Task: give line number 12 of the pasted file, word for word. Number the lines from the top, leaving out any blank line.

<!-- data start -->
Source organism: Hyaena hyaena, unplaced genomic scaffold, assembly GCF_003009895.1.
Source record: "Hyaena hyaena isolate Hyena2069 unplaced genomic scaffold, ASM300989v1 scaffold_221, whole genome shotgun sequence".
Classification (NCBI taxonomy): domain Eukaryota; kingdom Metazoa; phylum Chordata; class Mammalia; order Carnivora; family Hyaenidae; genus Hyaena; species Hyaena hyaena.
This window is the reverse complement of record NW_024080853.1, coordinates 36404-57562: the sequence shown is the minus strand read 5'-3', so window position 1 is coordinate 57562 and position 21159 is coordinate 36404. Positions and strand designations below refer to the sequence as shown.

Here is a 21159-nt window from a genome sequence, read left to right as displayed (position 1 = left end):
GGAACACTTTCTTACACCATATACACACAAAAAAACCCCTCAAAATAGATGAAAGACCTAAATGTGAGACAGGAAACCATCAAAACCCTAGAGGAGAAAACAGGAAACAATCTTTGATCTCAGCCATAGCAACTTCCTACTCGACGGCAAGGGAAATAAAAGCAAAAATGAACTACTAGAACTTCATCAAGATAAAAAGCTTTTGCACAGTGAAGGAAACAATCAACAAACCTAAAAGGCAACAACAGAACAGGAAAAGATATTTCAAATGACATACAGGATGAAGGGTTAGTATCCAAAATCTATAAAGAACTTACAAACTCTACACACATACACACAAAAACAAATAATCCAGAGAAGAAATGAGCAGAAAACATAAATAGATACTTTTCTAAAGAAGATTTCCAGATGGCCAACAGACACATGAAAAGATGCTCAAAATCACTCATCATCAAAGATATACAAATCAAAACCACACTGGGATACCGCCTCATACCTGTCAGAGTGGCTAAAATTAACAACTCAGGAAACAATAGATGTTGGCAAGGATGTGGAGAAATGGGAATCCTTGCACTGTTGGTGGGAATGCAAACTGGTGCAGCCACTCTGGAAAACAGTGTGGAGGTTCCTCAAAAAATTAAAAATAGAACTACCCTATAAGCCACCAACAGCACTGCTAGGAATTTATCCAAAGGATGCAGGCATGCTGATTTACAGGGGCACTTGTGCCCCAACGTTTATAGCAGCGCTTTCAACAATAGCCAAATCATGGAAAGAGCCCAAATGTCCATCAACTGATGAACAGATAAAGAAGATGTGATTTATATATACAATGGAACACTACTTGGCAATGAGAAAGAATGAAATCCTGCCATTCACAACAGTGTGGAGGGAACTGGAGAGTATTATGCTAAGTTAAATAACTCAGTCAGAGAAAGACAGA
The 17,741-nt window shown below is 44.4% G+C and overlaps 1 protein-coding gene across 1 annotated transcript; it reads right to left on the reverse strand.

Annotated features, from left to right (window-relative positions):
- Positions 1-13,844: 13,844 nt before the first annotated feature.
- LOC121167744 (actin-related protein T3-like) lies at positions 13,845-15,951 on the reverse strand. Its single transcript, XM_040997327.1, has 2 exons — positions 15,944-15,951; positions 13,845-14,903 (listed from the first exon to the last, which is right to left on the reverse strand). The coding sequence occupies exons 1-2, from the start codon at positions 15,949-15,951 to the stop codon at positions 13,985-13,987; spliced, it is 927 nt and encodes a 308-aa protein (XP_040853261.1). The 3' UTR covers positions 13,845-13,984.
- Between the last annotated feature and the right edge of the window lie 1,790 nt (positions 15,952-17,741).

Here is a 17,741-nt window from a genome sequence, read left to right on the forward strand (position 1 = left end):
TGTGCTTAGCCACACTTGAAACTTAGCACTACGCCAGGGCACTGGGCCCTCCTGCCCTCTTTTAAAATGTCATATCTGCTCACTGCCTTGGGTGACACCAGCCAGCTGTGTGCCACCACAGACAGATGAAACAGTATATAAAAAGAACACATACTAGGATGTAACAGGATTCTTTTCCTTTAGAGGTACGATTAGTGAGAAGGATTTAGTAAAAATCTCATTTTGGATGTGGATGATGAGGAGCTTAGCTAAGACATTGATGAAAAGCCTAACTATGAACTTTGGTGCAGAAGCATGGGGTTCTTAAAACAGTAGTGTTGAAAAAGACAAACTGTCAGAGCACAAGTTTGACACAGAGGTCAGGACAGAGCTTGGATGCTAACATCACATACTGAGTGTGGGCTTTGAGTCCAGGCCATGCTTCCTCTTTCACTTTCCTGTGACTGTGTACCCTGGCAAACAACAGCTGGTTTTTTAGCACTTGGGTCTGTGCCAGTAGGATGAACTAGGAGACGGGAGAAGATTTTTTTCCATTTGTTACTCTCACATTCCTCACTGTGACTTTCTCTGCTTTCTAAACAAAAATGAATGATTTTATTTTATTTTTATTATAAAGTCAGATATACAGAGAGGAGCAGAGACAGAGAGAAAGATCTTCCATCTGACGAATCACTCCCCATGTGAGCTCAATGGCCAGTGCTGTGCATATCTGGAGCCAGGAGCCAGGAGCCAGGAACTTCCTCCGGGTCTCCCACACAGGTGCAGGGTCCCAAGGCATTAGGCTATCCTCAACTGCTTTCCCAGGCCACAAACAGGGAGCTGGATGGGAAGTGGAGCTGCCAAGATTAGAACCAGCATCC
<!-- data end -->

Here is a 17,741-nt window from a genome sequence, read left to right on the forward strand (position 1 = left end):